Nostalgia For An Age Yet To Come: Buzzcocks Turn To Pledgemusic To Fund New AlbumBuzzcocks have a new album in the pipeline and they’re turning to their fans, via Pledgemusic, to fund it. 

In 1976, up-and-coming Manchester punks Buzzcocks decided that there wasn’t really a need to have to sell your soul to a record company to actually make records. This was the punk ethos after all – don’t accept the norm, ask questions and do stuff for yourself. So Buzzcocks borrowed £500 from friends and family and recorded and pressed their own record. They needed to sell about 600 of the 1000 records pressed at £1 to pay off their investors. Which they did. In fact, subsequent repressings ran to about 16,000 copies, and the ‘Spiral Scratch EP’, as it was, entered music mythology as the first independent punk release.

Flashforward thirty-odd years. Buzzcocks have just announced their ninth studio album and they’re financing it themselves through PledgeMusic. The system is simple. Bands make a shopping trolley full of goodies available to their global family and they pledge a sum towards the cost of the new album.

Using PledgeMusic, fans can pre-order a range of unique and desirable items or experiences including signed copies of the album on CD or vinyl, exclusive enamel badges and T shirts, handwritten lyric sheets, meet and greet opportunities and other bundles of goodies by pledging a cash amount to the project. The entry £8 pledge gets you an advance download of the album plus bonus tracks and private updates from the band. Top item is Pete Shelley’s own Eastwood Starway signature guitar, signed by him and played onstage at the landmark Back to Front shows in Manchester and London in 2012.

Buzzcocks’ previous album Flat Pack Philosophy (2006) took two years from initiation to release via conventional record company means. The direct-to-fan model streamlines the production process and cuts the production time to a few months. It can also benefit charity: a percentage of any pledges over the target amount can go to a charity, in this case the Teenage Cancer Trust.

Pete Shelley says:

“Using PledgeMusic gives us complete control over the project. It cuts out the middle men and strengthens the bond between Buzzcocks and our fans. It makes possible a two-way conversation and is truly interactive. Instead of passive consumerism it offers active participation in the creative process.”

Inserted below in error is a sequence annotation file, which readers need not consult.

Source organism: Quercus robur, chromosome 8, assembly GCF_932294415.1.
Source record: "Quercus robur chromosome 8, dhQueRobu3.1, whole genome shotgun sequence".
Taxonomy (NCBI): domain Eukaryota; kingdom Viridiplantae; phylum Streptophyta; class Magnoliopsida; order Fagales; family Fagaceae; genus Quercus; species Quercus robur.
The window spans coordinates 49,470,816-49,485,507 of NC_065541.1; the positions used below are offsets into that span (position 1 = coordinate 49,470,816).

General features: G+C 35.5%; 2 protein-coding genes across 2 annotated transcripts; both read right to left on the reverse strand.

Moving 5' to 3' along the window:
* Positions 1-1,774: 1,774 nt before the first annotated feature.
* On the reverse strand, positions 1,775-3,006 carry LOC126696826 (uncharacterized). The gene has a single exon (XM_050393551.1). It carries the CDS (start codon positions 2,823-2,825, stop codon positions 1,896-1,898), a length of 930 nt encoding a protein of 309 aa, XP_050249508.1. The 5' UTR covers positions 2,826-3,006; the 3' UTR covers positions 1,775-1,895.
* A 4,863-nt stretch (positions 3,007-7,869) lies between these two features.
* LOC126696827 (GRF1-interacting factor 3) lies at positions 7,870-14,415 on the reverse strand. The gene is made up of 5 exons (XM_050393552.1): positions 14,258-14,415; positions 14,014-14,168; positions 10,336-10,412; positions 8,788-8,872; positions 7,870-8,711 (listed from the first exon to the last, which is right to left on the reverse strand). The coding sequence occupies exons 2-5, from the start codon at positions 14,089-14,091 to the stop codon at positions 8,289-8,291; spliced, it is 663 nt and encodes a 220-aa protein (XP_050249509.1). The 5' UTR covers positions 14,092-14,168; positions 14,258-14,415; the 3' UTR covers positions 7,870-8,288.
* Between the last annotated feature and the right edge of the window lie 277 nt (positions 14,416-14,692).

PledgeMusic say:

“We focus more on the ‘why’ than the ‘what’. Fans don’t need more ways to buy – they need more reasons to. Unlike other platforms that simply provide a means for a purchase, Pledge takes a direct-to-fan approach, inviting fans behind the scenes and into the intimate process of making and releasing new music.”

It’s a win all round. The band get to make the record they want with no artistic or commercial interference, the fans get the chance to be involved and to get their hands-on stuff they wouldn’t be able to ordinarily. It’s as democratic and involving as the production process can be.

Does it work? It seems to. Stiff Little Fingers reached their 100% in twelve hours and topped out at 231% of their target.

That’s the real power of love, isn’t it? It only works, of course, if you have a critical mass of engaged fans but for bands with a pedigree and a strong work ethos, it’s the perfect way to finance new works without all the politics and without being a hostage to the perceived wants of the public as dictated by entertainment moguls.

It looks like a win/win, doesn’t it?

One in the eye of the corporate shitehawks. Huzzah!


Check out the campaign at

All words by Carlos. More work by Carlos can be found here.

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Ageing punk, now wearing a suit and a publications manager for a public institution, as well as a freelance writer. I'm a curmudgeonly grammar pedant with a healthy disregard for systems and the 'corporate' view. I'm a musician myself - bass player with Little Big Box. favourite band? Buzzcocks, no question. Run the official fansite Freelance copywriter and editor. Check me out at


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